The Cape May Lighthouse is located in Cape May Point State Park, Lower Township, on the Jersey Shore. It is one of New Jersey’s many historic lighthouses, and has been one of the most visited lighthouses in the State since the late 1800s.
The current Cape May Lighthouse is actually the third tower to be constructed on Cape May Point, with the first known Cape May Lighthouse being constructed in 1823. This tower stood until 1847, when it was finally destroyed by erosion.
The second tower was built shortly after. It was a 78 foot tower, and it was located directly in front of the location where the present tower now stands. Because it was poorly constructed, the second tower was soon abandoned in favor of a larger, third lighthouse.
Construction of a new lighthouse to replace the second tower began in 1857, headed by The Army Corps of Engineers. The estimated cost for the new tower was $40,000. $15,000 more was spent on the lantern’s first-order classical lens, which can now be seen in the Cape May Country Museum.
The third Cape May Lighthouse was first lit on October 31, 1859. The new tower was 157 feet, six inches tall, with a staircase consisting of 218 steps from the ground floor to the stop of the structure. Two keeper’s houses were also built that year. One of the dwellings still stands today, and is currently used by the State Park Service.
The exact locations of the first two Cape May Lighthouses can no longer be seen, as they are now underwater due to beach erosion.
Some of the earliest tours of the Cape May Lighthouse occurred in 1882. The Cape May Ocean Wave, a local newspaper, reported that the superintendent in charge of the lighthouse,
Mr. Samuel Stillwell, takes pleasure in showing visitors who have the nerve and strength of limb to the top, the interior of the lantern, and explaining the interesting operations of the light. A very picturesque view of the sea, bay, and country may also be obtained from the giddy heights of the edifice. (Cape May Ocean 1882)
No further significant construction occurred around the lighthouse until 1893, when the oil house was built.
More renovations of the Cape May Lighthouse took place in 1902, when one of the two keeper’s houses was enlarged to provide more living space. At this time three keepers, along with their families, lived at the Cape May Lighthouse.
In 1910, the Funck multiple wick first-order hydraulic float lamp that had been in use since 1878 was replaced by an incandescent oil vapor lamp, which would remain in service until 1938, when the light apparatus was electrified. With the electrification of the lamp, permanent keepers were no longer required at the site.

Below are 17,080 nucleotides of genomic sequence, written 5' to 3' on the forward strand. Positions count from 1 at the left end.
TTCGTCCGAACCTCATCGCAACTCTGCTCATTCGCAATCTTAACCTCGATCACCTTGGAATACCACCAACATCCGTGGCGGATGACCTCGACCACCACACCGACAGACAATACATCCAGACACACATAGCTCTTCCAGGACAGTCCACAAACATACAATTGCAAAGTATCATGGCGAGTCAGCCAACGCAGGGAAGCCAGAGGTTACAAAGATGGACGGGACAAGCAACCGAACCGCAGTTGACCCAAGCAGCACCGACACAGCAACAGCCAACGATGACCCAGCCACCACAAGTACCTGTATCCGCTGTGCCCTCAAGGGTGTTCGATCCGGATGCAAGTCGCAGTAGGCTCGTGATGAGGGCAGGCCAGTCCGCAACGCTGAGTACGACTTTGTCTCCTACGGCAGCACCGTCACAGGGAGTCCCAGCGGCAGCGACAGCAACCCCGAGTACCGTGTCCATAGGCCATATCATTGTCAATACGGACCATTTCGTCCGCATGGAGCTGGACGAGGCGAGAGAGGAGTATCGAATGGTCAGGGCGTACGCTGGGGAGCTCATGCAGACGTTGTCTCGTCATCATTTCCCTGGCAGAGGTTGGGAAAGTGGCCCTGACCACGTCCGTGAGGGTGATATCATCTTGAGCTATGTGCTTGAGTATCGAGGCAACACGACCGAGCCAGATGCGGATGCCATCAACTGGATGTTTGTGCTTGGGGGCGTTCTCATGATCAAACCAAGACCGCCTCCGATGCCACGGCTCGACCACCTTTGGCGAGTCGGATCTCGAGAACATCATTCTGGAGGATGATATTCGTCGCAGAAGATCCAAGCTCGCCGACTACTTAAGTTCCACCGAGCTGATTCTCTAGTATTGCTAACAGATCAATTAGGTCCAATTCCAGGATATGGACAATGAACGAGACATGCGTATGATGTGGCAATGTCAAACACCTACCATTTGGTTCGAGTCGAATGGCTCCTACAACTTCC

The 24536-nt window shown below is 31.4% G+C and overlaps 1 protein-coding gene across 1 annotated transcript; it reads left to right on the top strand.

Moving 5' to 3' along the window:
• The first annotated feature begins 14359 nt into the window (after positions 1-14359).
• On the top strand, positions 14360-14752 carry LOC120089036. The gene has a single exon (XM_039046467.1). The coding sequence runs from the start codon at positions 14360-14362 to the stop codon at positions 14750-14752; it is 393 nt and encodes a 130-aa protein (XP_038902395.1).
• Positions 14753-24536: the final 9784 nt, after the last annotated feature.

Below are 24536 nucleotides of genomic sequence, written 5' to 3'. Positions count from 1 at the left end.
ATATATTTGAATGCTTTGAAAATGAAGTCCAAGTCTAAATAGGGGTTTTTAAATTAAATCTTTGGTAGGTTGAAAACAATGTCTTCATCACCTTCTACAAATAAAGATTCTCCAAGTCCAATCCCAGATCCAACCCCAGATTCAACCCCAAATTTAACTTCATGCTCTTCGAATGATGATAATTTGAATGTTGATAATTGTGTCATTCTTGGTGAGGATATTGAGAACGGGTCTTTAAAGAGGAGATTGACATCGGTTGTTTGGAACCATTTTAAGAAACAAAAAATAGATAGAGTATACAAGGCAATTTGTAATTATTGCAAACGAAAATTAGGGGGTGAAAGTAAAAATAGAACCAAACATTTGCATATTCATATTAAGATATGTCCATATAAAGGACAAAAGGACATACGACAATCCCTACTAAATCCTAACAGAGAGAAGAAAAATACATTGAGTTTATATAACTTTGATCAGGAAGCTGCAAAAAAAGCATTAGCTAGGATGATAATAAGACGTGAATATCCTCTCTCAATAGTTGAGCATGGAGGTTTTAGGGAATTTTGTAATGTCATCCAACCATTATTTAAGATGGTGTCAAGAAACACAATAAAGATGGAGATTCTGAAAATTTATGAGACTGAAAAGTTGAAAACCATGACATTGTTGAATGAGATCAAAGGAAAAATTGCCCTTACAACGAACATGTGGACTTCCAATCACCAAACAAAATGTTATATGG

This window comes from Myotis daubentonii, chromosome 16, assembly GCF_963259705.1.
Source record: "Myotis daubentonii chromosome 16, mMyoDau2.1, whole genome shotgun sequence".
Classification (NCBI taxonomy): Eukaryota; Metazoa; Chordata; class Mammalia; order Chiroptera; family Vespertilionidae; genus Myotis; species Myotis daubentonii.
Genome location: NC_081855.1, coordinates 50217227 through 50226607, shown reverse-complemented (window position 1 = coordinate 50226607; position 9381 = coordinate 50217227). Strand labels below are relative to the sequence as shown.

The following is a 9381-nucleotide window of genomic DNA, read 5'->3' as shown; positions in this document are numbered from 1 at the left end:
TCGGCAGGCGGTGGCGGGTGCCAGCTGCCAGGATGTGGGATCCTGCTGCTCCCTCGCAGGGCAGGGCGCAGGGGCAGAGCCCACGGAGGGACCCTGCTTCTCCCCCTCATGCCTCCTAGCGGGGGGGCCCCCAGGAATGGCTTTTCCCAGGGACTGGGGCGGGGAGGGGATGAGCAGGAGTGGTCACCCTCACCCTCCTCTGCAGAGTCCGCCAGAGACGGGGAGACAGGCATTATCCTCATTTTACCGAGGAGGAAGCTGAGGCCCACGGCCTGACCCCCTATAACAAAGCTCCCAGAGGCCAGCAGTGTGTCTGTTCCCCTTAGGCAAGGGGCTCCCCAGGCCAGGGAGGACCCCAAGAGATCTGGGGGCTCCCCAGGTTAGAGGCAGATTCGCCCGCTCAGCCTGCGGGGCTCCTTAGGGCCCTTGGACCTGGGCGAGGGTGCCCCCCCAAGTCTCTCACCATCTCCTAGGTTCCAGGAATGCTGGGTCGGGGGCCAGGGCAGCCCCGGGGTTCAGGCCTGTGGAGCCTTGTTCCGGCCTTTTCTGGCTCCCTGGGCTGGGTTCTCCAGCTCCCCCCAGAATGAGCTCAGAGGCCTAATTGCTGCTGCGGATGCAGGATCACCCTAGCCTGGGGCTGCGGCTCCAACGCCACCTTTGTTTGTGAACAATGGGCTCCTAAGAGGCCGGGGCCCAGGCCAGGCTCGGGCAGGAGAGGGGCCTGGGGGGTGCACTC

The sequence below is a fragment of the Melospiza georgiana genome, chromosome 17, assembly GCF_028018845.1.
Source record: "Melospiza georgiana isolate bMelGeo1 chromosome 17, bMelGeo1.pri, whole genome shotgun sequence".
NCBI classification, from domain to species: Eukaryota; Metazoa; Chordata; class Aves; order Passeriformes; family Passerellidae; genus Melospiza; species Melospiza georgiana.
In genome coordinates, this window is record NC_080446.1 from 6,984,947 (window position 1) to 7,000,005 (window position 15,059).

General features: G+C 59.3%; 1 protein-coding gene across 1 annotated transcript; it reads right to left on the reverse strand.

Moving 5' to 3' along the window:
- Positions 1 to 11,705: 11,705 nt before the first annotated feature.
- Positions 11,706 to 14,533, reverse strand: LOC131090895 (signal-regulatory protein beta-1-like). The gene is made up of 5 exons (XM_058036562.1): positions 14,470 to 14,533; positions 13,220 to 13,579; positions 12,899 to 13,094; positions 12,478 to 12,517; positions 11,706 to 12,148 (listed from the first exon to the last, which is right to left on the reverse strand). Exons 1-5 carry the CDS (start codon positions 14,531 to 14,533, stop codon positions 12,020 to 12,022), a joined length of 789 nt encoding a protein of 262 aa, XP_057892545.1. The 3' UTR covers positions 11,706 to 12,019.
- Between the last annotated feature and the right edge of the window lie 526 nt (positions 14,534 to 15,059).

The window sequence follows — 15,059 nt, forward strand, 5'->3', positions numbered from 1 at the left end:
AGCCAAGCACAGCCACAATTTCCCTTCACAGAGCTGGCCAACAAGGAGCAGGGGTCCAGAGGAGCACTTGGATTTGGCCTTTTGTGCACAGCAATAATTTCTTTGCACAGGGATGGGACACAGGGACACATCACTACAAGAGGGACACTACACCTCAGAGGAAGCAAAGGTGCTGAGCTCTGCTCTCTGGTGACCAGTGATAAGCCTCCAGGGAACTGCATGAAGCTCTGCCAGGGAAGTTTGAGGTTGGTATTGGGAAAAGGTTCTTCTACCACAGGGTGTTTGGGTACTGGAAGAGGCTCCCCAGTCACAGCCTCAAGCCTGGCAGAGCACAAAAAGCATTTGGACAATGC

The U.S. Coast Guard assumed jurisdiction of the Cape May Lighthouse – along with other facilities, personnel and equipment – in 1939, after the United States Lighthouse Service discontinued operation.
From 1941-1945 the lighthouse was darkened because of the Second World War. The presence of enemy submarines along the Atlantic coast meant that the entire coastline be in blackout for security reasons.
After the war, the lighthouse was re-lighted and was outfitted with a rotation optical lens that replaced the original first-order classical lens, which was donated to the Cape May Country Museum.
The lighthouse then stood, essentially undisturbed until 1986, when the Mid-Atlantic Center for the Arts subleased the structure from the New Jersey Department of Environmental Protection, Division of Parks and Forestry, who was currently leasing the lighthouse from the United States Coast Guard,. The MAC’s primary goal was the restoration and enhancement of the Cape May Lighthouse.
The restoration of the Cape May Lighthouse began in 1988, as the Mid-Atlantic Center for the Arts began initiatives to improve the safety of the tower, so that the public could climb to the top.
1989 saw funding arrive from the Bicentennial Lighthouse Fund in the form of a grant that helped to pay for the restoration of the Cape May Lighthouse’s windows and doors.
The oil house was restored in 1990 with more funding from the Bicentennial Lighthouse Fund, as well as the New Jersey Historic Trust. The restored oil house became the orientation center and museum shop for the lighthouse.
1992 was a significant year for the Cape May Lighthouse in that, after over 50 years of being owned by the U.S. Coast Guard, the ownership of the lighthouse was transferred to the State of New Jersey. The fact that the lighthouse was now owned by the state meant that the restoration project was now eligible for state historic preservation funding
More funding arrived for the restoration of the Cape May Lighthouse in 1994, in the form of more grants from the NJ Historic Trust, and a grant from the federal Intermodal Surface Transportation Efficiency Act. These grants helped to fund the repainting of the tower to its original color scheme, as well as the restoration of the roof, and the lantern.
The NJ Historic Trust and the Intermodal Surface Transportation Efficiency Act came through with more funding again in 1998, providing enough to complete all of the remaining restorations on the Cape May Lighthouse.
In total, more than $2 million has been spent on the restoration of the Cape May Lighthouse since 1988.
Today, the Cape May Lighthouse receives over 100,000 visitors per year. The lighthouse also offers an orientation center and a Museum Shop, where tourists can by unique souvenirs and memorabilia.
The Cape May Lighthouse is also still active today. The United States Coast Guard continues to operate the light to aid ships in navigation around the Cape May Area. The light of the current lighthouse is visible for 24 nautical mils and flashes at an interval of every 15 seconds.
Mid-Atlantic Center for the Arts continues its efforts to restore the Cape May Lighthouse, with the current project being the restoration of the lighthouse grounds and the surrounding pathways.